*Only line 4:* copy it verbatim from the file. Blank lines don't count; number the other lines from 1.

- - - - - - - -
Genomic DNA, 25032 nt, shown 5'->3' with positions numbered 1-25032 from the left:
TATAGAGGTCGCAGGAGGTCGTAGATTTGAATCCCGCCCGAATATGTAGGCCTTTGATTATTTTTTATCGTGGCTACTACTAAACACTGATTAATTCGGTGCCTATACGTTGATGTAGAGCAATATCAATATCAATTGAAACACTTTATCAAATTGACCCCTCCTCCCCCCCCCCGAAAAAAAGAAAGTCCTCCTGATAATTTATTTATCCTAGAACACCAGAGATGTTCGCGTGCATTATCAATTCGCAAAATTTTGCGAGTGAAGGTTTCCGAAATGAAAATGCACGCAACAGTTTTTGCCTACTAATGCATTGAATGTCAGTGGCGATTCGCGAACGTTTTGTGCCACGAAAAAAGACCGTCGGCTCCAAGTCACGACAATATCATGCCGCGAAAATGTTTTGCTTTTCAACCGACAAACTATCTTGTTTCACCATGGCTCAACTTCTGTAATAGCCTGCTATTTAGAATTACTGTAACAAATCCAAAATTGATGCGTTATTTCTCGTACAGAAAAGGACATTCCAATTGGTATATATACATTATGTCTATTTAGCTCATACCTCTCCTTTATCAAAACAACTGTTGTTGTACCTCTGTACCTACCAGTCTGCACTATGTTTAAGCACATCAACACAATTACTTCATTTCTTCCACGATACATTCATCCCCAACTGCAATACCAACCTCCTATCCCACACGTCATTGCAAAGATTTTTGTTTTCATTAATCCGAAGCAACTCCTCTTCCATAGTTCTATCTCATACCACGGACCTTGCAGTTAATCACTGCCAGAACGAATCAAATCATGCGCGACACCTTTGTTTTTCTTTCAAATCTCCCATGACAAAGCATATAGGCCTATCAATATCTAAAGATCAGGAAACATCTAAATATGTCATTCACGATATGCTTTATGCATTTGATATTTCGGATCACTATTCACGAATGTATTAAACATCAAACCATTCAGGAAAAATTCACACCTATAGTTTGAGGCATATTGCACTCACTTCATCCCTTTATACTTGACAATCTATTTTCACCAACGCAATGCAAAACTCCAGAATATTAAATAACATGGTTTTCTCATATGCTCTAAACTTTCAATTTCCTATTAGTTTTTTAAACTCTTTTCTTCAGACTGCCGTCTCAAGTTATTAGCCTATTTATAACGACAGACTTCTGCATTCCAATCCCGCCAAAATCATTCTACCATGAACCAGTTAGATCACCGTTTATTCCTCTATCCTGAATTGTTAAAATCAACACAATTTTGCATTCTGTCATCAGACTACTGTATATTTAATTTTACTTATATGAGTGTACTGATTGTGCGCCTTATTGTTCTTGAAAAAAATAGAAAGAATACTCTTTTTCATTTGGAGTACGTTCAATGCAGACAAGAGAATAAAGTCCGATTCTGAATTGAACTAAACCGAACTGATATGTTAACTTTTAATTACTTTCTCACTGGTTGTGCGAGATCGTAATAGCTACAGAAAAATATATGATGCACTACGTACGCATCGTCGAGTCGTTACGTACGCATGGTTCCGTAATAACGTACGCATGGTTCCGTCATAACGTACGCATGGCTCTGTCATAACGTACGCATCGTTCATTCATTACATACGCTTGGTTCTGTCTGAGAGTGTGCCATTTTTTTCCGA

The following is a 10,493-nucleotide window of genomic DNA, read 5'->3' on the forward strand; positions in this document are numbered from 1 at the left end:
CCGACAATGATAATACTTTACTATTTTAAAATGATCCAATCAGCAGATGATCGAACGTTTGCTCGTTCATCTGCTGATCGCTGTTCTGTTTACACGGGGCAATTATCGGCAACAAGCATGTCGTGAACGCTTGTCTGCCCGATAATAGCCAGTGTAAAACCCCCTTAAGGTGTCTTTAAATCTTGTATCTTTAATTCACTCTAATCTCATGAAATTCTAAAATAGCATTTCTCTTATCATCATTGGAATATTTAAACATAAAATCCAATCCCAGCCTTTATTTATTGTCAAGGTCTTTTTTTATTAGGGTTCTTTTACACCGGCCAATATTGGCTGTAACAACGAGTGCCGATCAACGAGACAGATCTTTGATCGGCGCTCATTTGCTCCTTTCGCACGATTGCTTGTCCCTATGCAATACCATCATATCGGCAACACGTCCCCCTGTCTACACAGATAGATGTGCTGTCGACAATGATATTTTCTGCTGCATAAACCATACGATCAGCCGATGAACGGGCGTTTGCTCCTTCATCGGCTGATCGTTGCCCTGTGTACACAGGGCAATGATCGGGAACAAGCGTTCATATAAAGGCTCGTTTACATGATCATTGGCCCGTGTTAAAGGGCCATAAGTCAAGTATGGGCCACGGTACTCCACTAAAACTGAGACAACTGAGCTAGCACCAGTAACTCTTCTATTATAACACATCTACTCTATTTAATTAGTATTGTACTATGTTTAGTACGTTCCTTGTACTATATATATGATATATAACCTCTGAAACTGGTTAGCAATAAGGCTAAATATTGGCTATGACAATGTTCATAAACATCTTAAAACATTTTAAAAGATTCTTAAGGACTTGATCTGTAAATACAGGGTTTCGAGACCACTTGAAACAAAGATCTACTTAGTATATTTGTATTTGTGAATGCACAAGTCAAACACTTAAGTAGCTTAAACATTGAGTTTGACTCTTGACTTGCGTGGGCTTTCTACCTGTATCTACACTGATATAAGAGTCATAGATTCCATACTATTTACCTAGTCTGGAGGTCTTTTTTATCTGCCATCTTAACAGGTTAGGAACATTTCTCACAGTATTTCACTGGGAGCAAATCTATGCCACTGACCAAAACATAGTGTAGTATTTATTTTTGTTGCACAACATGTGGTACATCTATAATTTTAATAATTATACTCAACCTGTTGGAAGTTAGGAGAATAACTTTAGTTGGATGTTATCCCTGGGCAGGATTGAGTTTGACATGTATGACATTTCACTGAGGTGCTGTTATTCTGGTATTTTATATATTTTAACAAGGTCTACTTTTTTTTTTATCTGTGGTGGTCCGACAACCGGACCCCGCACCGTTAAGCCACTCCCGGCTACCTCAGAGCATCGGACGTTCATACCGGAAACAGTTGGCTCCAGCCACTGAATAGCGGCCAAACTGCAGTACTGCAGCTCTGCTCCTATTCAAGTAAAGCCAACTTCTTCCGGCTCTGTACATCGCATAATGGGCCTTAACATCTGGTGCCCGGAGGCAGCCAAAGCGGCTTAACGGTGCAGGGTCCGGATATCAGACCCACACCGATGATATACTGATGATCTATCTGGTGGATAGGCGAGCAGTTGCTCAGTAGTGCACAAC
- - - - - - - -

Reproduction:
CCGACAATGATAATACTTTACTATTTTAAAATGATCCAATCAGCAGATGATCGAACGTTTGCTCGTTCATCTGCTGATCGCTGTTCTGTTTACACGGGGCAATTATCGGCAACAAGCATGTCGTGAACGCTTGTCTGCCCGATAATAGCCAGTGTAAAACCCCCTTAAGGTGTCTTTAAATCTTGTATCTTTAATTCACTCTAATCTCATGAAATTCTAAAATAGCATTTCTCTTATCATCATTGGAATATTTAAACATAAAATCCAATCCCAGCCTTTATTTATTGTCAAGGTCTTTTTTTATTAGGGTTCTTTTACACCGGCCAATATTGGCTGTAACAACGAGTGCCGATCAACGAGACAGATCTTTGATCGGCGCTCATTTGCTCCTTTCGCACGATTGCTTGTCCCTATGCAATACCATCATATCGGCAACACGTCCCCCTGTCTACACAGATAGATGTGCTGTCGACAATGATATTTTCTGCTGCATAAACCATACGATCAGCCGATGAACGGGCGTTTGCTCCTTCATCGGCTGATCGTTGCCCTGTGTACACAGGGCAATGATCGGGAACAAGCGTTCATATAAAGGCTCGTTTACATGATCATTGGCCCGTGTTAAAGGGCCATAAGTCAAGTATGGGCCACGGTACTCCACTAAAACTGAGACAACTGAGCTAGCACCAGTAACTCTTCTATTATAACACATCTACTCTATTTAATTAGTATTGTACTATGTTTAGTACGTTCCTTGTACTATATATATGATATATAACCTCTGAAACTGGTTAGCAATAAGGCTAAATATTGGCTATGACAATGTTCATAAACATCTTAAAACATTTTAAAAGATTCTTAAGGACTTGATCTGTAAATACAGGGTTTCGAGACCACTTGAAACAAAGATCTACTTAGTATATTTGTATTTGTGAATGCACAAGTCAAACACTTAAGTAGCTTAAACATTGAGTTTGACTCTTGACTTGCGTGGGCTTTCTACCTGTATCTACACTGATATAAGAGTCATAGATTCCATACTATTTACCTAGTCTGGAGGTCTTTTTTATCTGCCATCTTAACAGGTTAGGAACATTTCTCACAGTATTTCACTGGGAGCAAATCTATGCCACTGACCAAAACATAGTGTAGTATTTATTTTTGTTGCACAACATGTGGTACATCTATAATTTTAATAATTATACTCAACCTGTTGGAAGTTAGGAGAATAACTTTAGTTGGATGTTATCCCTGGGCAGGATTGAGTTTGACATGTATGACATTTCACTGAGGTGCTGTTATTCTGGTATTTTATATATTTTAACAAGGTCTACTTTTTTTTTTATCTGTGGTGGTCCGACAACCGGACCCCGCACCGTTAAGCCACTCCCGGCTACCTCAGAGCATCGGACGTTCATACCGGAAACAGTTGGCTCCAGCCACTGAATAGCGGCCAAACTGCAGTACTGCAGCTCTGCTCCTATTCAAGTAAAGCCAACTTCTTCCGGCTCTGTACATCGCATAATGGGCCTTAACATCTGGTGCCCGGAGGCAGCCAAAGCGGCTTAACGGTGCAGGGTCCGGATATCAGACCCACACCGATGATATACTGATGATCTATCTGGTGGATAGGCGAGCAGTTGCTCAGTAGTGCACAAC